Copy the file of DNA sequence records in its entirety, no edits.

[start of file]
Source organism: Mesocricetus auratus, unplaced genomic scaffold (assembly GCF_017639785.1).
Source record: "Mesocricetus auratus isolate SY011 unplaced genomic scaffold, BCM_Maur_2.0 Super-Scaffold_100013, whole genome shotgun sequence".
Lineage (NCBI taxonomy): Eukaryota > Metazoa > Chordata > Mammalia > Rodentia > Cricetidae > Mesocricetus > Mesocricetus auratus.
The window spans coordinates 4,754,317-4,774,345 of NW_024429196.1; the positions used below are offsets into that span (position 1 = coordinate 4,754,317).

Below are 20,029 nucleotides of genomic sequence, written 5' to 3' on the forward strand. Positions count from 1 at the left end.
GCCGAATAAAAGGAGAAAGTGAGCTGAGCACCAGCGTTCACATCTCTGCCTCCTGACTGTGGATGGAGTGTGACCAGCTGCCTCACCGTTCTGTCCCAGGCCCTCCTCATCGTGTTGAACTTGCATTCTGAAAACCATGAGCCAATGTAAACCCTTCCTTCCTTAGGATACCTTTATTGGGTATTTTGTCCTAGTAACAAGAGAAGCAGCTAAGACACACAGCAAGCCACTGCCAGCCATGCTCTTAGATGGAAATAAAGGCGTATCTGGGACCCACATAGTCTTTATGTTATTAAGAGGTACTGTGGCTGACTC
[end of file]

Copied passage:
Source organism: Mesocricetus auratus, unplaced genomic scaffold (assembly GCF_017639785.1).
Source record: "Mesocricetus auratus isolate SY011 unplaced genomic scaffold, BCM_Maur_2.0 Super-Scaffold_100013, whole genome shotgun sequence".
Lineage (NCBI taxonomy): Eukaryota > Metazoa > Chordata > Mammalia > Rodentia > Cricetidae > Mesocricetus > Mesocricetus auratus.
The window spans coordinates 4,754,317-4,774,345 of NW_024429196.1; the positions used below are offsets into that span (position 1 = coordinate 4,754,317).

Below are 20,029 nucleotides of genomic sequence, written 5' to 3' on the forward strand. Positions count from 1 at the left end.
GCCGAATAAAAGGAGAAAGTGAGCTGAGCACCAGCGTTCACATCTCTGCCTCCTGACTGTGGATGGAGTGTGACCAGCTGCCTCACCGTTCTGTCCCAGGCCCTCCTCATCGTGTTGAACTTGCATTCTGAAAACCATGAGCCAATGTAAACCCTTCCTTCCTTAGGATACCTTTATTGGGTATTTTGTCCTAGTAACAAGAGAAGCAGCTAAGACACACAGCAAGCCACTGCCAGCCATGCTCTTAGATGGAAATAAAGGCGTATCTGGGACCCACATAGTCTTTATGTTATTAAGAGGTACTGTGGCTGACTC